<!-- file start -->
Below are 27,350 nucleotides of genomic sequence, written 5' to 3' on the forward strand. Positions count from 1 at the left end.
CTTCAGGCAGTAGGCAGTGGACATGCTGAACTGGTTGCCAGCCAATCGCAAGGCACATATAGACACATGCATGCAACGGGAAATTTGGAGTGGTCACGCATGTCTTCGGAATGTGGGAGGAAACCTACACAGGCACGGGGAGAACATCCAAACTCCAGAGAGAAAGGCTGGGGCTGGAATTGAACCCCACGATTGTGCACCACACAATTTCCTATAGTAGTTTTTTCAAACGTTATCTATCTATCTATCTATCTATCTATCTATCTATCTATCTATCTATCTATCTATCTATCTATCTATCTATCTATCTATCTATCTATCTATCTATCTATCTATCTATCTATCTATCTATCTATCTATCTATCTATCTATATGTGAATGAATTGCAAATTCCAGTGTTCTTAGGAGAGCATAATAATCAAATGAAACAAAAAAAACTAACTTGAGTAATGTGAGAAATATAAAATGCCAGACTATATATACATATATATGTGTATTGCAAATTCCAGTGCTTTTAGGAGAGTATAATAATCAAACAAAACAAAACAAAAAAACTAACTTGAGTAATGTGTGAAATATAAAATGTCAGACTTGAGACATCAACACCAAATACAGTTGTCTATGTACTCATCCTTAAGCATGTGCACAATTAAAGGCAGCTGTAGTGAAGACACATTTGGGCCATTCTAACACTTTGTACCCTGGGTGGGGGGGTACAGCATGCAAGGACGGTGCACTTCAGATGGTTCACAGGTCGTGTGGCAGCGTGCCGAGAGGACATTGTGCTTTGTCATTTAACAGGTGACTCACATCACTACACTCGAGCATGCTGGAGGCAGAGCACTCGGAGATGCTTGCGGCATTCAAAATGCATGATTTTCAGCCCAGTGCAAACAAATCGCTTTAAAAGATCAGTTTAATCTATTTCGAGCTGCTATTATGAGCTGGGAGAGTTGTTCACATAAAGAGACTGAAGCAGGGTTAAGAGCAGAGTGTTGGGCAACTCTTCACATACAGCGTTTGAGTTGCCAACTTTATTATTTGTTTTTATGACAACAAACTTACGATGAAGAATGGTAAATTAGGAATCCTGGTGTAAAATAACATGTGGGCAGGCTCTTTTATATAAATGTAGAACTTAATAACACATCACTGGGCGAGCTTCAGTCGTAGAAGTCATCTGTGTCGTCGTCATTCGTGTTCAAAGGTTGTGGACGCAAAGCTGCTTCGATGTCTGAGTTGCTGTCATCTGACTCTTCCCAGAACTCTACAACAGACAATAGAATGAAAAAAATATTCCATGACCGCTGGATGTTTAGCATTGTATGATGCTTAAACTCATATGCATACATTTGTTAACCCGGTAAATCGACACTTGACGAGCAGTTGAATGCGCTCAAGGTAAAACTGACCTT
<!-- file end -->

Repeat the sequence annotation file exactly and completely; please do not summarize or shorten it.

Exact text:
Below are 27,350 nucleotides of genomic sequence, written 5' to 3' on the forward strand. Positions count from 1 at the left end.
CTTCAGGCAGTAGGCAGTGGACATGCTGAACTGGTTGCCAGCCAATCGCAAGGCACATATAGACACATGCATGCAACGGGAAATTTGGAGTGGTCACGCATGTCTTCGGAATGTGGGAGGAAACCTACACAGGCACGGGGAGAACATCCAAACTCCAGAGAGAAAGGCTGGGGCTGGAATTGAACCCCACGATTGTGCACCACACAATTTCCTATAGTAGTTTTTTCAAACGTTATCTATCTATCTATCTATCTATCTATCTATCTATCTATCTATCTATCTATCTATCTATCTATCTATCTATCTATCTATCTATCTATCTATCTATCTATCTATCTATCTATCTATCTATCTATCTATCTATCTATCTATATGTGAATGAATTGCAAATTCCAGTGTTCTTAGGAGAGCATAATAATCAAATGAAACAAAAAAAACTAACTTGAGTAATGTGAGAAATATAAAATGCCAGACTATATATACATATATATGTGTATTGCAAATTCCAGTGCTTTTAGGAGAGTATAATAATCAAACAAAACAAAACAAAAAAACTAACTTGAGTAATGTGTGAAATATAAAATGTCAGACTTGAGACATCAACACCAAATACAGTTGTCTATGTACTCATCCTTAAGCATGTGCACAATTAAAGGCAGCTGTAGTGAAGACACATTTGGGCCATTCTAACACTTTGTACCCTGGGTGGGGGGGTACAGCATGCAAGGACGGTGCACTTCAGATGGTTCACAGGTCGTGTGGCAGCGTGCCGAGAGGACATTGTGCTTTGTCATTTAACAGGTGACTCACATCACTACACTCGAGCATGCTGGAGGCAGAGCACTCGGAGATGCTTGCGGCATTCAAAATGCATGATTTTCAGCCCAGTGCAAACAAATCGCTTTAAAAGATCAGTTTAATCTATTTCGAGCTGCTATTATGAGCTGGGAGAGTTGTTCACATAAAGAGACTGAAGCAGGGTTAAGAGCAGAGTGTTGGGCAACTCTTCACATACAGCGTTTGAGTTGCCAACTTTATTATTTGTTTTTATGACAACAAACTTACGATGAAGAATGGTAAATTAGGAATCCTGGTGTAAAATAACATGTGGGCAGGCTCTTTTATATAAATGTAGAACTTAATAACACATCACTGGGCGAGCTTCAGTCGTAGAAGTCATCTGTGTCGTCGTCATTCGTGTTCAAAGGTTGTGGACGCAAAGCTGCTTCGATGTCTGAGTTGCTGTCATCTGACTCTTCCCAGAACTCTACAACAGACAATAGAATGAAAAAAATATTCCATGACCGCTGGATGTTTAGCATTGTATGATGCTTAAACTCATATGCATACATTTGTTAACCCGGTAAATCGACACTTGACGAGCAGTTGAATGCGCTCAAGGTAAAACTGACCTT